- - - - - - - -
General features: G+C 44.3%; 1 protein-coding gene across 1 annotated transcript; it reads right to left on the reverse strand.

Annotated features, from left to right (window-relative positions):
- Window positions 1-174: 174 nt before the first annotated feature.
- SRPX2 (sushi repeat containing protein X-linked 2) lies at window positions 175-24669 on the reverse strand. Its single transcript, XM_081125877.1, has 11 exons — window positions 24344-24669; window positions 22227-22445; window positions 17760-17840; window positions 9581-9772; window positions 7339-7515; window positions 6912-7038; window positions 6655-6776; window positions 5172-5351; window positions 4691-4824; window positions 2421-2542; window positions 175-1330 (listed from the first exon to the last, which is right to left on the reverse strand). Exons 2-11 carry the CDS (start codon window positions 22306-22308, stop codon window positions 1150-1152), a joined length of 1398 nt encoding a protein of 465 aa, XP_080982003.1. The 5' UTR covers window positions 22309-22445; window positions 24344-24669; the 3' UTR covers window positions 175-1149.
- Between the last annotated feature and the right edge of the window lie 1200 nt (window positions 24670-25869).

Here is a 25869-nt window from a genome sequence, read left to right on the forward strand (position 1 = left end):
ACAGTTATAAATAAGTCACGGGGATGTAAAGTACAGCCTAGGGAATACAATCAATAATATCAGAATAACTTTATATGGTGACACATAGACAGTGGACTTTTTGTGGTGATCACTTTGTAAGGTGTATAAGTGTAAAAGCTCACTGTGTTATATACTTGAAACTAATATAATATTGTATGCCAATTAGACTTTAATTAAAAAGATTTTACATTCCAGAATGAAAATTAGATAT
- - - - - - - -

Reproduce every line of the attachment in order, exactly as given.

General features: G+C 44.3%; 1 protein-coding gene across 1 annotated transcript; it reads right to left on the reverse strand.

Annotated features, from left to right (window-relative positions):
- Window positions 1-174: 174 nt before the first annotated feature.
- SRPX2 (sushi repeat containing protein X-linked 2) lies at window positions 175-24669 on the reverse strand. Its single transcript, XM_081125877.1, has 11 exons — window positions 24344-24669; window positions 22227-22445; window positions 17760-17840; window positions 9581-9772; window positions 7339-7515; window positions 6912-7038; window positions 6655-6776; window positions 5172-5351; window positions 4691-4824; window positions 2421-2542; window positions 175-1330 (listed from the first exon to the last, which is right to left on the reverse strand). Exons 2-11 carry the CDS (start codon window positions 22306-22308, stop codon window positions 1150-1152), a joined length of 1398 nt encoding a protein of 465 aa, XP_080982003.1. The 5' UTR covers window positions 22309-22445; window positions 24344-24669; the 3' UTR covers window positions 175-1149.
- Between the last annotated feature and the right edge of the window lie 1200 nt (window positions 24670-25869).

Here is a 25869-nt window from a genome sequence, read left to right on the forward strand (position 1 = left end):
ACAGTTATAAATAAGTCACGGGGATGTAAAGTACAGCCTAGGGAATACAATCAATAATATCAGAATAACTTTATATGGTGACACATAGACAGTGGACTTTTTGTGGTGATCACTTTGTAAGGTGTATAAGTGTAAAAGCTCACTGTGTTATATACTTGAAACTAATATAATATTGTATGCCAATTAGACTTTAATTAAAAAGATTTTACATTCCAGAATGAAAATTAGATAT